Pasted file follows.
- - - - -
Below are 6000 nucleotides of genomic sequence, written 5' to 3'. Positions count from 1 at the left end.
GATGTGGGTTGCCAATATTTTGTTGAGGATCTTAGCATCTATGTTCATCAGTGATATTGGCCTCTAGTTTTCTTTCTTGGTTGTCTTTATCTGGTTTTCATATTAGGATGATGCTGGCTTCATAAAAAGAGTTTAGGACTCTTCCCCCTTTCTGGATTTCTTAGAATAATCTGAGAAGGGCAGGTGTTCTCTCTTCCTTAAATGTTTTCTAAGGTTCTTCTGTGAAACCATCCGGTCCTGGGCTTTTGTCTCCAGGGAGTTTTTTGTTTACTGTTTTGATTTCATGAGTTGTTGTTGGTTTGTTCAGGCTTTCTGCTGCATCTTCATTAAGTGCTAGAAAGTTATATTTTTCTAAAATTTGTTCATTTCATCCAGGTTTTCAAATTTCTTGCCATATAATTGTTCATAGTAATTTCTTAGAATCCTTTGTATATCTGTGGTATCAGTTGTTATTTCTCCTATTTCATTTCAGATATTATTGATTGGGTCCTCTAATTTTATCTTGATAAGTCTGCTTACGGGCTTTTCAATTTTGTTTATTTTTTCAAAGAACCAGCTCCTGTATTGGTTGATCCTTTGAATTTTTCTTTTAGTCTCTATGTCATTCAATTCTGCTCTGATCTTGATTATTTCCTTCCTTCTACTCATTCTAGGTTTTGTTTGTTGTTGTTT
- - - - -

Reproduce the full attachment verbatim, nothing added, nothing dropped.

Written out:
Below are 6000 nucleotides of genomic sequence, written 5' to 3'. Positions count from 1 at the left end.
GATGTGGGTTGCCAATATTTTGTTGAGGATCTTAGCATCTATGTTCATCAGTGATATTGGCCTCTAGTTTTCTTTCTTGGTTGTCTTTATCTGGTTTTCATATTAGGATGATGCTGGCTTCATAAAAAGAGTTTAGGACTCTTCCCCCTTTCTGGATTTCTTAGAATAATCTGAGAAGGGCAGGTGTTCTCTCTTCCTTAAATGTTTTCTAAGGTTCTTCTGTGAAACCATCCGGTCCTGGGCTTTTGTCTCCAGGGAGTTTTTTGTTTACTGTTTTGATTTCATGAGTTGTTGTTGGTTTGTTCAGGCTTTCTGCTGCATCTTCATTAAGTGCTAGAAAGTTATATTTTTCTAAAATTTGTTCATTTCATCCAGGTTTTCAAATTTCTTGCCATATAATTGTTCATAGTAATTTCTTAGAATCCTTTGTATATCTGTGGTATCAGTTGTTATTTCTCCTATTTCATTTCAGATATTATTGATTGGGTCCTCTAATTTTATCTTGATAAGTCTGCTTACGGGCTTTTCAATTTTGTTTATTTTTTCAAAGAACCAGCTCCTGTATTGGTTGATCCTTTGAATTTTTCTTTTAGTCTCTATGTCATTCAATTCTGCTCTGATCTTGATTATTTCCTTCCTTCTACTCATTCTAGGTTTTGTTTGTTGTTGTTT